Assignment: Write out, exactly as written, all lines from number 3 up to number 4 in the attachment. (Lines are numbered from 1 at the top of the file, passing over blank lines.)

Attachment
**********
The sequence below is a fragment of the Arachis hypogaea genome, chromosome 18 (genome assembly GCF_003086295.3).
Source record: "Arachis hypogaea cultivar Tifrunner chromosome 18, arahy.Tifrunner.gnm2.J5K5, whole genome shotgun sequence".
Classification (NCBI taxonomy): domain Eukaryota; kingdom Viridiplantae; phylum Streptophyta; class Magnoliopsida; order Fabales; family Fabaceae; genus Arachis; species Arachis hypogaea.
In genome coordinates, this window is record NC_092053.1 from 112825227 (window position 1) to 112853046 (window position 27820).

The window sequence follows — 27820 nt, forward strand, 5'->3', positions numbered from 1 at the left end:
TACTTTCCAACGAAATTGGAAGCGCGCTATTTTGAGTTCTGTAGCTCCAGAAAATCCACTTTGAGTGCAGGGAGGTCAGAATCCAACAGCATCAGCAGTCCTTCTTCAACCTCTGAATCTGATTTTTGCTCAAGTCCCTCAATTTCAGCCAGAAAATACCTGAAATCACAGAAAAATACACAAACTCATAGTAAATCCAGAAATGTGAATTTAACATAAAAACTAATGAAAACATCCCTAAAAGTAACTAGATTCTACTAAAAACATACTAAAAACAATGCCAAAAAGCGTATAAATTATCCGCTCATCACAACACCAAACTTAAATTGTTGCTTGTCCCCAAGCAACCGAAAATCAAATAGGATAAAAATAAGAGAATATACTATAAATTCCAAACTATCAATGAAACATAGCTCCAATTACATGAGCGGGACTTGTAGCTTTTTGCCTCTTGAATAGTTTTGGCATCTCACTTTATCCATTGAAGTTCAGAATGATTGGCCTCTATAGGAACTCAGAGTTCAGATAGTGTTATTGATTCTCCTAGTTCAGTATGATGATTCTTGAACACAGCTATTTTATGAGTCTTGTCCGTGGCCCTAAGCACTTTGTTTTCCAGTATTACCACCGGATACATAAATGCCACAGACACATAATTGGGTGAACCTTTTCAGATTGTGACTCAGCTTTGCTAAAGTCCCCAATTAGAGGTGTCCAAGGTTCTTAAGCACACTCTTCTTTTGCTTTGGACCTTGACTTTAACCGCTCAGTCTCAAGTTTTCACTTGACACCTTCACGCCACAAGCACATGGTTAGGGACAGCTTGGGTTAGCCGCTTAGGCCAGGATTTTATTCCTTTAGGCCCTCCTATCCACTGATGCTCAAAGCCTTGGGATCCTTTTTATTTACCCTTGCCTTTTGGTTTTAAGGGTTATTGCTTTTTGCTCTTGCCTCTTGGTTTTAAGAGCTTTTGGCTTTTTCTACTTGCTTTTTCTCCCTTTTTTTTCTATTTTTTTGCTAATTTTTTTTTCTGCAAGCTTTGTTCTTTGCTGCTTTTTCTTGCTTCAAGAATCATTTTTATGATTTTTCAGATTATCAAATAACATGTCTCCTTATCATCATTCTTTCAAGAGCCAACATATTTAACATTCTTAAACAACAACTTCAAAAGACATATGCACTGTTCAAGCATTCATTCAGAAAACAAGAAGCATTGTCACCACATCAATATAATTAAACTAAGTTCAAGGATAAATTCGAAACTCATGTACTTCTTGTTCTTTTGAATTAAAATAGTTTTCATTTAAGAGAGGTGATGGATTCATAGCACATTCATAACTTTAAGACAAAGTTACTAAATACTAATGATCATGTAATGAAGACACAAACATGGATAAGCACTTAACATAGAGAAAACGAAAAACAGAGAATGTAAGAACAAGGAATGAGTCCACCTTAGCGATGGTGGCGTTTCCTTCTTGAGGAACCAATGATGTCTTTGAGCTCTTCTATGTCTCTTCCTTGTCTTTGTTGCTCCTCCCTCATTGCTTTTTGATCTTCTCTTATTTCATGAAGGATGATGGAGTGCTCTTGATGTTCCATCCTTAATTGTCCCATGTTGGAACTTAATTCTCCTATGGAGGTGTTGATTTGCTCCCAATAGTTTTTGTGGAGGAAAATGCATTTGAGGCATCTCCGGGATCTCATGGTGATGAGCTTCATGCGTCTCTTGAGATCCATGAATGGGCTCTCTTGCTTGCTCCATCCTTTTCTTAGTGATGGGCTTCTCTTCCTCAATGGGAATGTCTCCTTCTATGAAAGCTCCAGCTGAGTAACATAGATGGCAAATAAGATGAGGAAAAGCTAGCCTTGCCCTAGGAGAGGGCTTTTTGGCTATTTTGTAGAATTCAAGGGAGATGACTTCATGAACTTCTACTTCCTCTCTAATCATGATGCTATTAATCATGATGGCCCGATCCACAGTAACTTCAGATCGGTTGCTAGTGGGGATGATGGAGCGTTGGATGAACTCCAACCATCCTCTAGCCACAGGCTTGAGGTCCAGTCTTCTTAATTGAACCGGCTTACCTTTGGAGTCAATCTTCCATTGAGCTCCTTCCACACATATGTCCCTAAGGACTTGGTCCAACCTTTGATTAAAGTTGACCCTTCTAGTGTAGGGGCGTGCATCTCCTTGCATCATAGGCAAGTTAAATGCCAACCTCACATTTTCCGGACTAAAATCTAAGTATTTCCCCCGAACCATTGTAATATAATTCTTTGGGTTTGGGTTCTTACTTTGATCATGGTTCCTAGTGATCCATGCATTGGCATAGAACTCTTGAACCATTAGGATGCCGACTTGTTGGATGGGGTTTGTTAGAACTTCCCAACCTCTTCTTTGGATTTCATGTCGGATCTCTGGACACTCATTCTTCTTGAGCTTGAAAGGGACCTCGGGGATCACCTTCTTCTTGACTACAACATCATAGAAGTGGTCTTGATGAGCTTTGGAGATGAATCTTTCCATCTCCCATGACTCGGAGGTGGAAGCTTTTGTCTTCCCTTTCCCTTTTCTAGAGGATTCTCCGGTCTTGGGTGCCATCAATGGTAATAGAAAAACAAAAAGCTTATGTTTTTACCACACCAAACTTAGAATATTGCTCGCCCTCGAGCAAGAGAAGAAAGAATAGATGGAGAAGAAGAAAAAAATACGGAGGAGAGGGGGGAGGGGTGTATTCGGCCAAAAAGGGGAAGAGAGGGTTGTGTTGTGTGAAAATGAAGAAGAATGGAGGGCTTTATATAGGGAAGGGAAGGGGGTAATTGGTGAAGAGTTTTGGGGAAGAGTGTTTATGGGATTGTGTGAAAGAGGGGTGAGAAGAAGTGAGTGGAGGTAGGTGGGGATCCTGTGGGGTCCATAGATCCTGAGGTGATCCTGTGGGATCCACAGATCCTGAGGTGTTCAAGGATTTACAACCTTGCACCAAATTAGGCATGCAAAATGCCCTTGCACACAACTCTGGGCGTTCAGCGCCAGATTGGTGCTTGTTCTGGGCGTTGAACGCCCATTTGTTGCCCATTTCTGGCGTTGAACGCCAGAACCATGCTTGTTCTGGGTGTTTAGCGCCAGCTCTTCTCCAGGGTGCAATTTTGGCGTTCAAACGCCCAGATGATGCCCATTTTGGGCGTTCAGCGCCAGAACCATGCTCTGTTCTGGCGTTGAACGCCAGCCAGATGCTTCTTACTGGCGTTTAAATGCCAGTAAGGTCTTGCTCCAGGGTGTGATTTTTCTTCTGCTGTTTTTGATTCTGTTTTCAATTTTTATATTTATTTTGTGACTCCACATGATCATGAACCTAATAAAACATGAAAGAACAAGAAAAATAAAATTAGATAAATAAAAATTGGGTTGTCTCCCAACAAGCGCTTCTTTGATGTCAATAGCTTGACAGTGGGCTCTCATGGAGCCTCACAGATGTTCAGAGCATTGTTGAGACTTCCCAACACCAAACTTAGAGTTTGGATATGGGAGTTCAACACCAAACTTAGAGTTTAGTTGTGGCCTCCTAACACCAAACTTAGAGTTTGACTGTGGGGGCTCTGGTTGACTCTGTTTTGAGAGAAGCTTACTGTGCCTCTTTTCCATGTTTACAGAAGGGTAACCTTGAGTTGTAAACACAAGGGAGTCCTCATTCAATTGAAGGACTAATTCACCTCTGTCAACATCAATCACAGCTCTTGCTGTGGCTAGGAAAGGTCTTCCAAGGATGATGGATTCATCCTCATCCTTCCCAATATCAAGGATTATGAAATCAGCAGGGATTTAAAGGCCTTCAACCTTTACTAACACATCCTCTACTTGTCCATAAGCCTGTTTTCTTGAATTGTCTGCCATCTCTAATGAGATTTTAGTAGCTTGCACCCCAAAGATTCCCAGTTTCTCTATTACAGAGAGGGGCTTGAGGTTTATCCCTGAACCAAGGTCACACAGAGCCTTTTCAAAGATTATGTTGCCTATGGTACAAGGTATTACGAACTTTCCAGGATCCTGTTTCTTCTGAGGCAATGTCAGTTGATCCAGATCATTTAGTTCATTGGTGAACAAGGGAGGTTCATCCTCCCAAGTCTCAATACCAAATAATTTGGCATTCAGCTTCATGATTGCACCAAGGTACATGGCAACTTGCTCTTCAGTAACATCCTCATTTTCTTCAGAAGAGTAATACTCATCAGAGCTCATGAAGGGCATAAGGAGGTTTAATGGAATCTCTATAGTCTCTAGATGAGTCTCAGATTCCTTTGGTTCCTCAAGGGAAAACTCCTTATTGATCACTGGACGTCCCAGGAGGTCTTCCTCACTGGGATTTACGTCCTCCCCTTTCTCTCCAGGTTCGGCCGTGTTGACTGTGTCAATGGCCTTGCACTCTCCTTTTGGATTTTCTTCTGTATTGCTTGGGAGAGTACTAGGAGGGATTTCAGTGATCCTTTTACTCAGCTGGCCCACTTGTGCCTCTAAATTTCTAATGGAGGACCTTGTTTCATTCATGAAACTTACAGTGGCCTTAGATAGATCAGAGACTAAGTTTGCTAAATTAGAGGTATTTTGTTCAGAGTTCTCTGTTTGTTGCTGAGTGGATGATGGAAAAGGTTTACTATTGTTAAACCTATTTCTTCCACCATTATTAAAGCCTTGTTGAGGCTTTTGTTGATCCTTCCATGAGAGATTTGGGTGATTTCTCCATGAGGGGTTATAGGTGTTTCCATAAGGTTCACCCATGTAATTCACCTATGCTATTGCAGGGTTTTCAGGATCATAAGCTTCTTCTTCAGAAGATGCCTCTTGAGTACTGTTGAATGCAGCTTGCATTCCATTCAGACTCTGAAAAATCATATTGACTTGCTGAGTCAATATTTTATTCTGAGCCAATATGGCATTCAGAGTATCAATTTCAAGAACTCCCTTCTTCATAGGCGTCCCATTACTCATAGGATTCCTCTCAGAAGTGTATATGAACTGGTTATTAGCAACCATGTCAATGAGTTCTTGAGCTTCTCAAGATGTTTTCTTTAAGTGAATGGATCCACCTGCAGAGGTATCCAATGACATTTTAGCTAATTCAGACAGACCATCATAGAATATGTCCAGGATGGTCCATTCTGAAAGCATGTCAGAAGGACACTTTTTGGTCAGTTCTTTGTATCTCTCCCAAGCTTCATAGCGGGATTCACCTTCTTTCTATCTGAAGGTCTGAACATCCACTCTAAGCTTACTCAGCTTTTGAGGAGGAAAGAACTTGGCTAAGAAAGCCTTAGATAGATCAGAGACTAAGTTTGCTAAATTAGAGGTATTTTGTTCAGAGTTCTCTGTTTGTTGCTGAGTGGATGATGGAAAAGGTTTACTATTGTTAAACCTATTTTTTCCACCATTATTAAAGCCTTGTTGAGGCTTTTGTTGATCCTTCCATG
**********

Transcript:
Classification (NCBI taxonomy): domain Eukaryota; kingdom Viridiplantae; phylum Streptophyta; class Magnoliopsida; order Fabales; family Fabaceae; genus Arachis; species Arachis hypogaea.
In genome coordinates, this window is record NC_092053.1 from 112825227 (window position 1) to 112853046 (window position 27820).